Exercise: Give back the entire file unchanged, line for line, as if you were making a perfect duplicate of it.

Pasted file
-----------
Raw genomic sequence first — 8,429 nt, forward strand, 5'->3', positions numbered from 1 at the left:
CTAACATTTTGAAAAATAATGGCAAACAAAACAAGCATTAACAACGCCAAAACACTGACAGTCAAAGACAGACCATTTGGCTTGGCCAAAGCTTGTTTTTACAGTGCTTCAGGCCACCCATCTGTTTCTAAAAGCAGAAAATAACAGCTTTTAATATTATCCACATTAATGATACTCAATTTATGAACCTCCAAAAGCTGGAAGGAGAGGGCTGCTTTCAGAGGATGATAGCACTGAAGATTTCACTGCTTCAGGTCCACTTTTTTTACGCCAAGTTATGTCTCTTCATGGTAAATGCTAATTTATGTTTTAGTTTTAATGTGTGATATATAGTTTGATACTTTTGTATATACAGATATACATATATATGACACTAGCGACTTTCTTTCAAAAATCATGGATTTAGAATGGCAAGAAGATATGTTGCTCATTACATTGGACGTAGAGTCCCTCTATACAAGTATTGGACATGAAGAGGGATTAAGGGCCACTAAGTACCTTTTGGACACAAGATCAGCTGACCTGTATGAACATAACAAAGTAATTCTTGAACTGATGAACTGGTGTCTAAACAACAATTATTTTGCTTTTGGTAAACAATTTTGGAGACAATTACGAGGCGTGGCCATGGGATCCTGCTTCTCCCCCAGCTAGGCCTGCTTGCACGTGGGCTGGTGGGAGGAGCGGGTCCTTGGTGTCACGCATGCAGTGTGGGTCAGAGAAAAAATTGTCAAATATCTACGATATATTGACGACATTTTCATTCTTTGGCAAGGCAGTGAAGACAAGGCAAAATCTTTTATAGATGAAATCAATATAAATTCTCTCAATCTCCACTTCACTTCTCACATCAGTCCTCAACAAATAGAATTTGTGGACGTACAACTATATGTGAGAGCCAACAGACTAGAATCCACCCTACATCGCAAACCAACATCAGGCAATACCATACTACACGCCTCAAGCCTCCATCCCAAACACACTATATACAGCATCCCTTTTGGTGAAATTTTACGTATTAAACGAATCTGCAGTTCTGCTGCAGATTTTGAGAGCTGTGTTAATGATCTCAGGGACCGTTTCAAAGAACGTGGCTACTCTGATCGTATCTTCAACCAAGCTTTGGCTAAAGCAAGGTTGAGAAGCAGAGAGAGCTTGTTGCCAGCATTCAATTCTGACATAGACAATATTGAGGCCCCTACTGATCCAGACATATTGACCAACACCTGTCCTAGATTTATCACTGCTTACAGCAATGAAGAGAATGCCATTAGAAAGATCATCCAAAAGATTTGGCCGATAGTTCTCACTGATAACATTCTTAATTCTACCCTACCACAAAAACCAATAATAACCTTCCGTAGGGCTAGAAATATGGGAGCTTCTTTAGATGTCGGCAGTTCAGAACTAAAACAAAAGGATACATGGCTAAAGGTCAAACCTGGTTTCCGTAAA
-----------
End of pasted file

Raw genomic sequence first — 8,429 nt, forward strand, 5'->3', positions numbered from 1 at the left:
CTAACATTTTGAAAAATAATGGCAAACAAAACAAGCATTAACAACGCCAAAACACTGACAGTCAAAGACAGACCATTTGGCTTGGCCAAAGCTTGTTTTTACAGTGCTTCAGGCCACCCATCTGTTTCTAAAAGCAGAAAATAACAGCTTTTAATATTATCCACATTAATGATACTCAATTTATGAACCTCCAAAAGCTGGAAGGAGAGGGCTGCTTTCAGAGGATGATAGCACTGAAGATTTCACTGCTTCAGGTCCACTTTTTTTACGCCAAGTTATGTCTCTTCATGGTAAATGCTAATTTATGTTTTAGTTTTAATGTGTGATATATAGTTTGATACTTTTGTATATACAGATATACATATATATGACACTAGCGACTTTCTTTCAAAAATCATGGATTTAGAATGGCAAGAAGATATGTTGCTCATTACATTGGACGTAGAGTCCCTCTATACAAGTATTGGACATGAAGAGGGATTAAGGGCCACTAAGTACCTTTTGGACACAAGATCAGCTGACCTGTATGAACATAACAAAGTAATTCTTGAACTGATGAACTGGTGTCTAAACAACAATTATTTTGCTTTTGGTAAACAATTTTGGAGACAATTACGAGGCGTGGCCATGGGATCCTGCTTCTCCCCCAGCTAGGCCTGCTTGCACGTGGGCTGGTGGGAGGAGCGGGTCCTTGGTGTCACGCATGCAGTGTGGGTCAGAGAAAAAATTGTCAAATATCTACGATATATTGACGACATTTTCATTCTTTGGCAAGGCAGTGAAGACAAGGCAAAATCTTTTATAGATGAAATCAATATAAATTCTCTCAATCTCCACTTCACTTCTCACATCAGTCCTCAACAAATAGAATTTGTGGACGTACAACTATATGTGAGAGCCAACAGACTAGAATCCACCCTACATCGCAAACCAACATCAGGCAATACCATACTACACGCCTCAAGCCTCCATCCCAAACACACTATATACAGCATCCCTTTTGGTGAAATTTTACGTATTAAACGAATCTGCAGTTCTGCTGCAGATTTTGAGAGCTGTGTTAATGATCTCAGGGACCGTTTCAAAGAACGTGGCTACTCTGATCGTATCTTCAACCAAGCTTTGGCTAAAGCAAGGTTGAGAAGCAGAGAGAGCTTGTTGCCAGCATTCAATTCTGACATAGACAATATTGAGGCCCCTACTGATCCAGACATATTGACCAACACCTGTCCTAGATTTATCACTGCTTACAGCAATGAAGAGAATGCCATTAGAAAGATCATCCAAAAGATTTGGCCGATAGTTCTCACTGATAACATTCTTAATTCTACCCTACCACAAAAACCAATAATAACCTTCCGTAGGGCTAGAAATATGGGAGCTTCTTTAGATGTCGGCAGTTCAGAACTAAAACAAAAGGATACATGGCTAAAGGTCAAACCTGGTTTCCGTAAA